But that spells bad news for independent off licences, who increasingly see the supermarkets encroaching on their territory. The growth in the appreciation of beer has led to a huge rise in beer-focused pubs, but the specialist off licences have at best trod water. The big difference is that, when you go out for a drink, you are specifically looking for a drinking venue, but when shopping for beer most people tend to combine it with shopping for all the rest of the range of household essentials.
Clearly the primary aim of Tesco et al is to make money, but at the end of the day you will only make money by satisfying consumer demand. They know that alcoholic drinks are probably the biggest single category in the typical grocery spend and, if they fail to offer a decent selection of beer, their customers will take their business elsewhere. The supermarket beer range may not be quite the best in the world, but for most customers it’s good enough to ensure they don’t bother making a pilgrimage to the specialist.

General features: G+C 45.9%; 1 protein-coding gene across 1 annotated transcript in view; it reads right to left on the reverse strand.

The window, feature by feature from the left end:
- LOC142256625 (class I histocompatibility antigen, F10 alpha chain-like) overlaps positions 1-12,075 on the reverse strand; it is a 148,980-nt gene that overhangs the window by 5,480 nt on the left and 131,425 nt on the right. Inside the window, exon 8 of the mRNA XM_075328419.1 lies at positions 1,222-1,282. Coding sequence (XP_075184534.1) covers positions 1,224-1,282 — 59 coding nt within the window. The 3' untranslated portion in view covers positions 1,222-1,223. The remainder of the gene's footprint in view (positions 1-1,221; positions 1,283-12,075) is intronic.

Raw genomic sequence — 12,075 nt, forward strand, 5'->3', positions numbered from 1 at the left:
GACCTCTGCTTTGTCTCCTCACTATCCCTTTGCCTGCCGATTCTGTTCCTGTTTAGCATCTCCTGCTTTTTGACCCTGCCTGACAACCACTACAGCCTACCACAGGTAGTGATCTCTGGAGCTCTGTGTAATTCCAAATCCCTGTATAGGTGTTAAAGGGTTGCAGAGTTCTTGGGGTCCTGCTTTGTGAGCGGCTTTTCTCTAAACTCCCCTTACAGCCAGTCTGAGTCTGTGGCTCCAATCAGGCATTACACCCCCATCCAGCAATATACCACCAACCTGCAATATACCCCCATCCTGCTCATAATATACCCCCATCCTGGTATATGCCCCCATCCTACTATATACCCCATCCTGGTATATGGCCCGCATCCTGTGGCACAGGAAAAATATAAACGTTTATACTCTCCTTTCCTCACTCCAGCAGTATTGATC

All too often that leaves the independents scrabbling for the last 1% of trade amongst the people for whom “you can get it in Tesco” is a major reason for not drinking a beer. Those obscurantist beer geeks will always be there, but they’re not the foundation on which you can build a growing business.
I call in at my most local specialist – the Bottle Stop in Bramhall – about once a month, and pick up a few bottles. But that’s only because I’m passing it, and otherwise I wouldn’t be too unhappy to exist on a diet of what Tesco and Morrisons sell.